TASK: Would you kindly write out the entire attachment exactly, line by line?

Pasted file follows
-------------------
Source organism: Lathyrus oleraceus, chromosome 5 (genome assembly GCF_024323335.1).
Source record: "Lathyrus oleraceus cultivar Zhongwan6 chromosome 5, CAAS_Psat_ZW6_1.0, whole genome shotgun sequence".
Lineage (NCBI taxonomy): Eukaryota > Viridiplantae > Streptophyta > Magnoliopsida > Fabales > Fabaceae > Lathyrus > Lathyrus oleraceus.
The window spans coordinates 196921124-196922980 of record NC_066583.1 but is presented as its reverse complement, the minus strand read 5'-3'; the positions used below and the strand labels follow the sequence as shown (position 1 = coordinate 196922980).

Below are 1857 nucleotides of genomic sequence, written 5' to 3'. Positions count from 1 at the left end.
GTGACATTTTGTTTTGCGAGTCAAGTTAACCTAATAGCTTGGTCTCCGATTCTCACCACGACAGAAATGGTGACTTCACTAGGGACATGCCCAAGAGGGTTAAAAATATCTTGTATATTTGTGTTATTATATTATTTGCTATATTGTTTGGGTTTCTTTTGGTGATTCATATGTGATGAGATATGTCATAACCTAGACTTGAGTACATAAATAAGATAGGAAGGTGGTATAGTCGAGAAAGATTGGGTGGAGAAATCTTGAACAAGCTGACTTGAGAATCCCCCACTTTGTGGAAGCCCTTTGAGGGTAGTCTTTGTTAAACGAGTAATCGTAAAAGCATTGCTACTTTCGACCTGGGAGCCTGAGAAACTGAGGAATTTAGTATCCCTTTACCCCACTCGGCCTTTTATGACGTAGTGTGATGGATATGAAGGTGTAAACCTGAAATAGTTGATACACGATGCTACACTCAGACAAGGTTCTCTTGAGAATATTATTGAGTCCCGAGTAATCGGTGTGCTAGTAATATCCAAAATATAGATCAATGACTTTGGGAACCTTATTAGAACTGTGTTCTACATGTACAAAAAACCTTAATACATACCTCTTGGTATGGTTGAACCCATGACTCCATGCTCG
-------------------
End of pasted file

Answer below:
Source organism: Lathyrus oleraceus, chromosome 5 (genome assembly GCF_024323335.1).
Source record: "Lathyrus oleraceus cultivar Zhongwan6 chromosome 5, CAAS_Psat_ZW6_1.0, whole genome shotgun sequence".
Lineage (NCBI taxonomy): Eukaryota > Viridiplantae > Streptophyta > Magnoliopsida > Fabales > Fabaceae > Lathyrus > Lathyrus oleraceus.
The window spans coordinates 196921124-196922980 of record NC_066583.1 but is presented as its reverse complement, the minus strand read 5'-3'; the positions used below and the strand labels follow the sequence as shown (position 1 = coordinate 196922980).

Below are 1857 nucleotides of genomic sequence, written 5' to 3'. Positions count from 1 at the left end.
GTGACATTTTGTTTTGCGAGTCAAGTTAACCTAATAGCTTGGTCTCCGATTCTCACCACGACAGAAATGGTGACTTCACTAGGGACATGCCCAAGAGGGTTAAAAATATCTTGTATATTTGTGTTATTATATTATTTGCTATATTGTTTGGGTTTCTTTTGGTGATTCATATGTGATGAGATATGTCATAACCTAGACTTGAGTACATAAATAAGATAGGAAGGTGGTATAGTCGAGAAAGATTGGGTGGAGAAATCTTGAACAAGCTGACTTGAGAATCCCCCACTTTGTGGAAGCCCTTTGAGGGTAGTCTTTGTTAAACGAGTAATCGTAAAAGCATTGCTACTTTCGACCTGGGAGCCTGAGAAACTGAGGAATTTAGTATCCCTTTACCCCACTCGGCCTTTTATGACGTAGTGTGATGGATATGAAGGTGTAAACCTGAAATAGTTGATACACGATGCTACACTCAGACAAGGTTCTCTTGAGAATATTATTGAGTCCCGAGTAATCGGTGTGCTAGTAATATCCAAAATATAGATCAATGACTTTGGGAACCTTATTAGAACTGTGTTCTACATGTACAAAAAACCTTAATACATACCTCTTGGTATGGTTGAACCCATGACTCCATGCTCG